Machine Learning

Some time ago while reading the journal of Knowledge and Information Systems (KAIS; vol. Dec24, 2007) i came across a paper titled “Top 10 Algorithms in Data Mining”.

This paper was presented at the IEEE International Conference on Data Mining (ICDM; 2006 Hong Kong), and a companion book was published in 2009; edited by the authors of the mentioned paper (Xindong Wu, Vipin Kumar et al).

It was “the paper” that attracted me to the field of Machine Learning, and with this post i’m starting a series of articles related to this exciting area 🙂

Below you’ll find my rough notes (which you still may find useful) as well as my descriptions of some of the Top 10 Algorithms presented in the aforementioned paper.

 

 

Basics:

  • Machine Learning – “making sense of the data”
  • Supervised learning – we specify a target variable and the machine learns from our data (by identifying patterns) to eventually get the target variable. (“You know what you are looking for”)
    • Sample tasks:
      • Classification – predicting what class an instance of data should fall into
      • Regression – prediction of a numeric value
  • Unsupervised learning – in case of which you don’t know what you’re looking for, and ask the machine to tell you this instead. (“what do these data have in common?”)

 


Examples of supervised learning algorithms:

  • k-Nearest Neighbors (kNN) – uses a distance metric to classify items
  • Decision Trees – map observations about an item to conclusions about the item’s target value
  • Naïve Bayes – uses probability distributions for classification
  • Logistic Regression – finds best parameters to properly classify data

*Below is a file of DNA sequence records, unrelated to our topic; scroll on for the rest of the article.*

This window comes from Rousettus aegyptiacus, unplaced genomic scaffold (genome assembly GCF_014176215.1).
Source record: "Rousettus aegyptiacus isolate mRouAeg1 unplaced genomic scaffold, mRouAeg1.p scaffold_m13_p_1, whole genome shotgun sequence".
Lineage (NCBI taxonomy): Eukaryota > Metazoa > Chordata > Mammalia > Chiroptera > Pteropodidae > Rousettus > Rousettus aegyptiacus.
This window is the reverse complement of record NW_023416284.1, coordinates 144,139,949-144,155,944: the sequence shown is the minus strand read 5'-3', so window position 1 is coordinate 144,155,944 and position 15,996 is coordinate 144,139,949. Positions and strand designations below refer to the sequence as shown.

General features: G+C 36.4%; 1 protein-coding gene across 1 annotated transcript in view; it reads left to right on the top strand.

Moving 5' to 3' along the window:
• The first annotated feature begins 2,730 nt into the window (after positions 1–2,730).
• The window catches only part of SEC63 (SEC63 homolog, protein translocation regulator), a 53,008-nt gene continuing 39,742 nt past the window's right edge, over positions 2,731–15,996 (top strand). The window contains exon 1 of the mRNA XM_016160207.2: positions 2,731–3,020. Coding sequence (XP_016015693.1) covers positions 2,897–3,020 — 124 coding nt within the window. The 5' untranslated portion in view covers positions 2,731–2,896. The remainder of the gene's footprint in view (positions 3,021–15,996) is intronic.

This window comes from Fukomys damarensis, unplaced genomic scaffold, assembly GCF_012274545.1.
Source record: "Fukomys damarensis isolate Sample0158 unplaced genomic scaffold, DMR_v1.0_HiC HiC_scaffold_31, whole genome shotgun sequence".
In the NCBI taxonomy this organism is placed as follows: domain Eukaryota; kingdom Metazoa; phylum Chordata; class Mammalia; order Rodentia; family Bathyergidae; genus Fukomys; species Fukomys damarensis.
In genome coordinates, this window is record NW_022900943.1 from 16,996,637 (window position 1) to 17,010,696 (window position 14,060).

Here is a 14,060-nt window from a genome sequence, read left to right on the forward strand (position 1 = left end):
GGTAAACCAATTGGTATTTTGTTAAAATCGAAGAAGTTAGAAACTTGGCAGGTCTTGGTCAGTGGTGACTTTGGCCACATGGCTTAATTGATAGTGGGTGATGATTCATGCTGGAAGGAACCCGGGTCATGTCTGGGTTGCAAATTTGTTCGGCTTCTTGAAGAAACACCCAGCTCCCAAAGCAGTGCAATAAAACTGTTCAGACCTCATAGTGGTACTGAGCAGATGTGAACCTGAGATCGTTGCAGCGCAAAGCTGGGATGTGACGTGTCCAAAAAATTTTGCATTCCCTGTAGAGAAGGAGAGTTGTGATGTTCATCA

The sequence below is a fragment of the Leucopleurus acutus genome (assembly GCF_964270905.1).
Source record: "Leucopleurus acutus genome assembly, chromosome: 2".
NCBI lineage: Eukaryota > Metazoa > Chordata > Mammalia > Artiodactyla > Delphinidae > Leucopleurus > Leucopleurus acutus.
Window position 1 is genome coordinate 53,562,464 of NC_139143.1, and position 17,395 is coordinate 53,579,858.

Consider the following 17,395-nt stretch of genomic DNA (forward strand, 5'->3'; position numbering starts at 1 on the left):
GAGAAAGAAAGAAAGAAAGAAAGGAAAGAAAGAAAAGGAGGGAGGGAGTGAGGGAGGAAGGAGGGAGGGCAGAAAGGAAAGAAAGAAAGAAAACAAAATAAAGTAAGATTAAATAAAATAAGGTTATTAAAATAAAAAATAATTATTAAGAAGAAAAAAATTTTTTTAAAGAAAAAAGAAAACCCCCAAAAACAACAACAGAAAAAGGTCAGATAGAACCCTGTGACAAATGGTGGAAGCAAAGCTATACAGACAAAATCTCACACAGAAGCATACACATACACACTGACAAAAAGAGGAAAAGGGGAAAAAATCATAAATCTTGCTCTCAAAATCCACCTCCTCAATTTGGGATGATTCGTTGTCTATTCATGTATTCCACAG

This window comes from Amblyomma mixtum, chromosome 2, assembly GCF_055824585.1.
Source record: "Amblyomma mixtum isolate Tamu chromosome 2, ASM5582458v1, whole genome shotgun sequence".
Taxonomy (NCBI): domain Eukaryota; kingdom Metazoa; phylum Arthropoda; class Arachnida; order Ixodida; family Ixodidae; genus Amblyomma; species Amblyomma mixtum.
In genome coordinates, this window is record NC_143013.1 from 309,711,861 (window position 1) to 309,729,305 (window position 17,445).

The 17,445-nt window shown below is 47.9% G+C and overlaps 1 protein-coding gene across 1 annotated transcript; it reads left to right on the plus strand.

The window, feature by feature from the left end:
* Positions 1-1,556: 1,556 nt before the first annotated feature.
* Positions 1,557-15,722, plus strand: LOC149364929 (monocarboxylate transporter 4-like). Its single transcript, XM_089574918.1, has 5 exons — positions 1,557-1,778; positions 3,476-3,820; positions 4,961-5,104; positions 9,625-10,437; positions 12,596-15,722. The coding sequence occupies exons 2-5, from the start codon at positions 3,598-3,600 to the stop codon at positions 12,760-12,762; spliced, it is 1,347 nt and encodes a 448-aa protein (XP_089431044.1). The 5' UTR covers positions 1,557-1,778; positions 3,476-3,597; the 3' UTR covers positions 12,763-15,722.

• Support Vector Machines – construct a hyperplane or set of hyperplanes in a high- or infinite-dimensional space
  • AdaBoost – is made up of a collection of classifiers (a meta-algorithm)

 


Examples of unsupervised learning algorithms:

  • k-Means clustering
  • Apriori algorithm
  • FP-Growth

 


Classification:

  • In classification, the target variable (“class”) can take:
    • nominal values (true, false, car, plane, human, animal, etc.)
    • infinite number of numeric values (in this case we’re talking about regression)
  • Classification Imbalance – a real-world problem where you have more data from one class than other classes

 

Overview of the classification algorithms based on their design (Haralambos Marmanis)

 

Classifiers

 

 

Steps in developing a machine learning application:

  • Data collection – using publicly available sources, API’s, RSS feeds, sensors, etc.
  • Input data preparation – algorithm-specific data formatting
  • Input data Analysis – it’s important to “understand the data”
  • Algorithm training – extraction of knowledge or information (this step does not apply to unsupervised learning)
  • Algorithm testing – putting to use information learned in the previous step (evaluating the algorithm)
  • Algorithm usage – solving a problem

 

 

Take care.

 

 

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